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State Sen. Richard Codey (D-Roseland), a former governor of New Jersey

Codey likens EGS committee to Trump investigating Mueller

Murphy repeats vow to veto NJ Grow extension

By Nikita Biryukov, June 24 2019 3:44 pm

Former Gov. Dick Codey criticized the Senate Select Committee on Economic Growth Strategies on Monday, likening it to President Donald Trump investigating Special Prosecutor Robert Mueller.

“This committee, it’s kind of like Trump investigating Mueller at the same time, but it needs to be straightened out,” Codey, a state senator, said. “We need to pull back, find out what was going on, who was involved, and I’d love to find out the person from the EDA who felt physically intimidated and who was the creep that was doing that, because that’s just outrageous.”

Mueller headed the investigation into collusion between the Trump campaign and Russian agents. That investigation also touched on possible obstruction of justice carried out or ordered by Trump.

His report released earlier this year ruled out collusion charges but made no determination on obstruction.

Codey’s comments came at a press conference on tax incentives meted out by the the Economic Development Authority.

Gov. Phil Murphy and legislative leaders are at odds over the programs, which an audit by state Comptroller Philip Degnan found lacked proper oversight.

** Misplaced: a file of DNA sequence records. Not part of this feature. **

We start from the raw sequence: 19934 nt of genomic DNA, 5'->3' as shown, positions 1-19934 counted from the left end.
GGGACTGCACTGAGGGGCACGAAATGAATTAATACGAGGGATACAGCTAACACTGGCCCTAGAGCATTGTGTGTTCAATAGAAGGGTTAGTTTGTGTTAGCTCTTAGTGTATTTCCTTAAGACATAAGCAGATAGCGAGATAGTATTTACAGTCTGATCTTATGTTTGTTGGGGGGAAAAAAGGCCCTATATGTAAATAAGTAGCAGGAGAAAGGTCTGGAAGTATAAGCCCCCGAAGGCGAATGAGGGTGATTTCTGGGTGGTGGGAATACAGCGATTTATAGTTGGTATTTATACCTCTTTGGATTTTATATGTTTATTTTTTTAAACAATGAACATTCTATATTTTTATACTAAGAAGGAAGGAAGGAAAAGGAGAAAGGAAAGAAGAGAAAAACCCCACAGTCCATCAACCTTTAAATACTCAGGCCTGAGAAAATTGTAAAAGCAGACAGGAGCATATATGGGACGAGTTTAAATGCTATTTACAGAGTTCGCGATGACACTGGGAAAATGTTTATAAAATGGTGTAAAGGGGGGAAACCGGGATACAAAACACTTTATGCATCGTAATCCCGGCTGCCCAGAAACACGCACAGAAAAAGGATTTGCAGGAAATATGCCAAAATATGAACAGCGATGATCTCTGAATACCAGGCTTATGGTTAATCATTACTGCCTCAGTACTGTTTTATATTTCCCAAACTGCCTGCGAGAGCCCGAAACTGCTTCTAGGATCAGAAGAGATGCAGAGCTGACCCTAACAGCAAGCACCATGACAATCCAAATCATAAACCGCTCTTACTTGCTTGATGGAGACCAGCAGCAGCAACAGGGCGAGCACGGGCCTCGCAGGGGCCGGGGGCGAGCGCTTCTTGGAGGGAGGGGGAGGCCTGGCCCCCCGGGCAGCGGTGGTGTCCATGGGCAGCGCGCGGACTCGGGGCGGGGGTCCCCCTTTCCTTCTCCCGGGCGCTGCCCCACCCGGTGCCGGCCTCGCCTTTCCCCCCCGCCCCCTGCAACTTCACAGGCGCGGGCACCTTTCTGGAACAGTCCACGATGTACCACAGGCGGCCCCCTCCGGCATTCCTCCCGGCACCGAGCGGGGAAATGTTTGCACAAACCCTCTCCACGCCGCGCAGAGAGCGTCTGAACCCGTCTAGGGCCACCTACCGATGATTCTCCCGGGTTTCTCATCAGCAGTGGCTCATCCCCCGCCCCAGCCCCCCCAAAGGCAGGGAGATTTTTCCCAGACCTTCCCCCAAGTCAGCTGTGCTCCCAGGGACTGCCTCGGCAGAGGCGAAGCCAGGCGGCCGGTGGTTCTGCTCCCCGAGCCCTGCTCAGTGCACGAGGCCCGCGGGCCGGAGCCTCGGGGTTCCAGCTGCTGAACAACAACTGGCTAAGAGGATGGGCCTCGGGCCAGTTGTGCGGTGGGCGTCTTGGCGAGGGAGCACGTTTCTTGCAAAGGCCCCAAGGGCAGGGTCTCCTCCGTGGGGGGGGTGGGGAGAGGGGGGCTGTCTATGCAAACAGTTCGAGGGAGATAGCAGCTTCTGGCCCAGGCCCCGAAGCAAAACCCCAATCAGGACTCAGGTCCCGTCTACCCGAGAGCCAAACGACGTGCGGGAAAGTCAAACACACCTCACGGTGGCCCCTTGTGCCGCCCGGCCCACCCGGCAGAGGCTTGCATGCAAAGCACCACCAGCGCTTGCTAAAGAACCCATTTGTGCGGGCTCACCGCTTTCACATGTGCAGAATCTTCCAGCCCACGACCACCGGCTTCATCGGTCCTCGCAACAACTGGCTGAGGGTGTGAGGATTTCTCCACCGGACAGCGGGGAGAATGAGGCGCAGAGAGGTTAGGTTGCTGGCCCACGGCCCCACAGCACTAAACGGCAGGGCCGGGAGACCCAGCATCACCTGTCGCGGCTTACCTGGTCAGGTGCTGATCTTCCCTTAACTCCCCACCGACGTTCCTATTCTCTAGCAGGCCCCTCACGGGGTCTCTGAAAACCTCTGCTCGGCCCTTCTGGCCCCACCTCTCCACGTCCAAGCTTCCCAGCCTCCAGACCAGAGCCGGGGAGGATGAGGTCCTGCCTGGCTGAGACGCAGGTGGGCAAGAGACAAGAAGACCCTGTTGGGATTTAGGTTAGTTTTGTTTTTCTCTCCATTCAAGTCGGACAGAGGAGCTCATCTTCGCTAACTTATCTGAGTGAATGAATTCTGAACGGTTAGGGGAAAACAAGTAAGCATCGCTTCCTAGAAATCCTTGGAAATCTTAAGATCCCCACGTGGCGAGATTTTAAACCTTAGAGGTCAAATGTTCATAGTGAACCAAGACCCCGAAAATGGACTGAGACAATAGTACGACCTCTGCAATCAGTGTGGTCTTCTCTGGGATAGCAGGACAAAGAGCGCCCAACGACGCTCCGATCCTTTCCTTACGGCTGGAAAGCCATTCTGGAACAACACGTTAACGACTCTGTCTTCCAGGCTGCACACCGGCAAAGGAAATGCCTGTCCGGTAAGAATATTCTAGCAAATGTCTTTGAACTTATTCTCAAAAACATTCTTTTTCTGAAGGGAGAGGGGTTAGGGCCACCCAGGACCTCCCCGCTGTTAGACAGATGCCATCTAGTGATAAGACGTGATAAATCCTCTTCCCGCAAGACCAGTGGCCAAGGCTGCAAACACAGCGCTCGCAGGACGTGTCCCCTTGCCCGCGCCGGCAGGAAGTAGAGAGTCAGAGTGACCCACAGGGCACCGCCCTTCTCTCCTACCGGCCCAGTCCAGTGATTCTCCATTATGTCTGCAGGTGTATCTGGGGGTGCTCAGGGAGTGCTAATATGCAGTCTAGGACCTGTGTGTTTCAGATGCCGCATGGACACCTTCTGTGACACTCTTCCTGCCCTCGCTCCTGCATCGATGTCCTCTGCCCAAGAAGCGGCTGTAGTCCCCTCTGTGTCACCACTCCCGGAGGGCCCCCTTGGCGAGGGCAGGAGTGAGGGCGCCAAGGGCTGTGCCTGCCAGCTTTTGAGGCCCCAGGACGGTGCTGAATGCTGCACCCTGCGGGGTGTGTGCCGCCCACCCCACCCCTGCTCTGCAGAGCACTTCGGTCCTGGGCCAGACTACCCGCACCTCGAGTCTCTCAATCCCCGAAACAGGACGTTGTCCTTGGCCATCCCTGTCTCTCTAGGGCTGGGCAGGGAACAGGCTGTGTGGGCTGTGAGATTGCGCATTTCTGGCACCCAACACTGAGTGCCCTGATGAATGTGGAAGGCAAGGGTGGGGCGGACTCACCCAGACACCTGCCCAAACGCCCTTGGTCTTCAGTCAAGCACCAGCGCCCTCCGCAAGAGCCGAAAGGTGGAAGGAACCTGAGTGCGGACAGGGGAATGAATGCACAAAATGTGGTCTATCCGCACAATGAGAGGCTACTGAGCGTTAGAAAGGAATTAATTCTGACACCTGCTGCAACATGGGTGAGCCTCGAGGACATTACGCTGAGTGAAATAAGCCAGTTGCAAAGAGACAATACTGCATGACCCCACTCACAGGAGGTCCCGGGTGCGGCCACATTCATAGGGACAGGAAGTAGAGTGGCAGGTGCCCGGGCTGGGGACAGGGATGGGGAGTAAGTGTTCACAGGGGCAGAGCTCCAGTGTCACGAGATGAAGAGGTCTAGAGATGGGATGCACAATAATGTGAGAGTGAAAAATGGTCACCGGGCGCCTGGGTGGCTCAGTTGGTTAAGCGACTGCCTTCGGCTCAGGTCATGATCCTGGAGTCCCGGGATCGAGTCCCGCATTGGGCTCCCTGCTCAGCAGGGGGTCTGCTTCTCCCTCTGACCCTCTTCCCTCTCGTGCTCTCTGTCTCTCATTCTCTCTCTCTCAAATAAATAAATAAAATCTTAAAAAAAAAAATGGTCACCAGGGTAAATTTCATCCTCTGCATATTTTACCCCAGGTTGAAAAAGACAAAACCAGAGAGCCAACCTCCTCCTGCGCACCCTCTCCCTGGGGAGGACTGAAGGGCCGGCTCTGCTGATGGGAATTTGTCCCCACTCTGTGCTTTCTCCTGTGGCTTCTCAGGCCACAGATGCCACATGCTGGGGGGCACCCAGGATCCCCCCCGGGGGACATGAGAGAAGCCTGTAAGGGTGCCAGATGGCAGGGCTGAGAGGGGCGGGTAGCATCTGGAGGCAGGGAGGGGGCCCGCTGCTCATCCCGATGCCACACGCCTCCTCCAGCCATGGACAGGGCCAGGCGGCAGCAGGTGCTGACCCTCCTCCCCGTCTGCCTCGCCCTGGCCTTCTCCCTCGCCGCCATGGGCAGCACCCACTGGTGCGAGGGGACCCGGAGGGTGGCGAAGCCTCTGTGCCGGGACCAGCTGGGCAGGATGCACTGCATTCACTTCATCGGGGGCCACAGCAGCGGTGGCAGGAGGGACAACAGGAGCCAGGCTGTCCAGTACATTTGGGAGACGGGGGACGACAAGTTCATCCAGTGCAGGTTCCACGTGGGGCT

A task force convened by Murphy to investigate abuses of the EDA’s tax incentives has turned up questionable applications submitted by firms with ties to South Jersey powerbroker George Norcross, a close ally of Senate President Steve Sweeney, as well as other issues related to firms elsewhere in the state.

The legislature is pushing a seven-month extension of the programs that Murphy has repeatedly pledged to outright veto, though it isn’t clear when he plans to do so.

Codey, a staunch Murphy ally, was one of two senators to vote against the extension, which passed the upper chamber 28-2. State Sen. Nia Gill was the other.

The extension bill was sent to his desk on Thursday. He has 45 days from that point to take action on that bill.

“The legislature sent me a shortsighted bill to extend these programs as-is, as if these shortcomings can be ignored,” Murphy said at the press conference. “To the surprise of absolutely no one, I will veto this bill, period, so this begs the question — very simple question — whose side are you on?

Sweeney on Friday announced the EGS committee would delay its first meeting, originally scheduled for Monday, until after legislators finished their work.

The state budget deadline is less than a week away, and lawmakers are no closer to a deal than they were last week, Murphy said.

According to a preliminary agenda obtained by the New Jersey Globe, the first hearing would be made up mostly of the troubled tax incentive programs’ proponents, including former State Sens. Ray Lesniak and Joe Kyrillos as well as representatives from trade boards and construction unions.

EDA CEO Tim Sullivan, a Murphy appointee, was also slated to testify.

The conflict over tax incentives essentially pits Murphy against the state’s most powerful citizen.

Norcross acts as a political patron to many South Jersey legislators, mostly Democrats, and has previously pumped millions of dollars into legislative races through the General Majority PAC.

“I want to congratulate him for having the onions to do what he’s doing and stand up, because I know what happens when you stand up,” Codey said, referring to Murphy.

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